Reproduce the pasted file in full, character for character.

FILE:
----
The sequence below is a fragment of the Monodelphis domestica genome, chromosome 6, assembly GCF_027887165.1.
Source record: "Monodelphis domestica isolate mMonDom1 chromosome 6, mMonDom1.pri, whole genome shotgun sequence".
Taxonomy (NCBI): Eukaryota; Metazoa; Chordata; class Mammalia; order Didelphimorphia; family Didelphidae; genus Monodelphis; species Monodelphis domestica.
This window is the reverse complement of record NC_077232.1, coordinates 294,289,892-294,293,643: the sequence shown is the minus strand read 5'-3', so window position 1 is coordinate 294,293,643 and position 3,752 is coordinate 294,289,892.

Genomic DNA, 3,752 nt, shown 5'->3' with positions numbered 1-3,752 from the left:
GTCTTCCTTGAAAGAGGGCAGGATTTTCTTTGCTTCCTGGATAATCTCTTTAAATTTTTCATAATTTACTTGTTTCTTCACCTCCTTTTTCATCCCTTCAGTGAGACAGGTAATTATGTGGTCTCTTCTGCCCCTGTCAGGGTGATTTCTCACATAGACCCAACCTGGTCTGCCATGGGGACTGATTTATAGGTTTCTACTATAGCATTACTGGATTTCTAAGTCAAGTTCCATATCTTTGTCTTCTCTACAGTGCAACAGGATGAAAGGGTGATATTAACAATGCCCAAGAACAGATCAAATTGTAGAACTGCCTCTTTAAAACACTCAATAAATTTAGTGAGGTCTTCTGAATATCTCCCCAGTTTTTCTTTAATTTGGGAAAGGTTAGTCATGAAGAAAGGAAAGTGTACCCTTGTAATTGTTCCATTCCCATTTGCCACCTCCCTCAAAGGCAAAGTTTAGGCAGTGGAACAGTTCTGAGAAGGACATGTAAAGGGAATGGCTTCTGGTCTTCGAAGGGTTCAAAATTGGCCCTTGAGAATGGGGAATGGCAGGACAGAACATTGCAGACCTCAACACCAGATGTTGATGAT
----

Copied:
The sequence below is a fragment of the Monodelphis domestica genome, chromosome 6, assembly GCF_027887165.1.
Source record: "Monodelphis domestica isolate mMonDom1 chromosome 6, mMonDom1.pri, whole genome shotgun sequence".
Taxonomy (NCBI): Eukaryota; Metazoa; Chordata; class Mammalia; order Didelphimorphia; family Didelphidae; genus Monodelphis; species Monodelphis domestica.
This window is the reverse complement of record NC_077232.1, coordinates 294,289,892-294,293,643: the sequence shown is the minus strand read 5'-3', so window position 1 is coordinate 294,293,643 and position 3,752 is coordinate 294,289,892.

Genomic DNA, 3,752 nt, shown 5'->3' with positions numbered 1-3,752 from the left:
GTCTTCCTTGAAAGAGGGCAGGATTTTCTTTGCTTCCTGGATAATCTCTTTAAATTTTTCATAATTTACTTGTTTCTTCACCTCCTTTTTCATCCCTTCAGTGAGACAGGTAATTATGTGGTCTCTTCTGCCCCTGTCAGGGTGATTTCTCACATAGACCCAACCTGGTCTGCCATGGGGACTGATTTATAGGTTTCTACTATAGCATTACTGGATTTCTAAGTCAAGTTCCATATCTTTGTCTTCTCTACAGTGCAACAGGATGAAAGGGTGATATTAACAATGCCCAAGAACAGATCAAATTGTAGAACTGCCTCTTTAAAACACTCAATAAATTTAGTGAGGTCTTCTGAATATCTCCCCAGTTTTTCTTTAATTTGGGAAAGGTTAGTCATGAAGAAAGGAAAGTGTACCCTTGTAATTGTTCCATTCCCATTTGCCACCTCCCTCAAAGGCAAAGTTTAGGCAGTGGAACAGTTCTGAGAAGGACATGTAAAGGGAATGGCTTCTGGTCTTCGAAGGGTTCAAAATTGGCCCTTGAGAATGGGGAATGGCAGGACAGAACATTGCAGACCTCAACACCAGATGTTGATGAT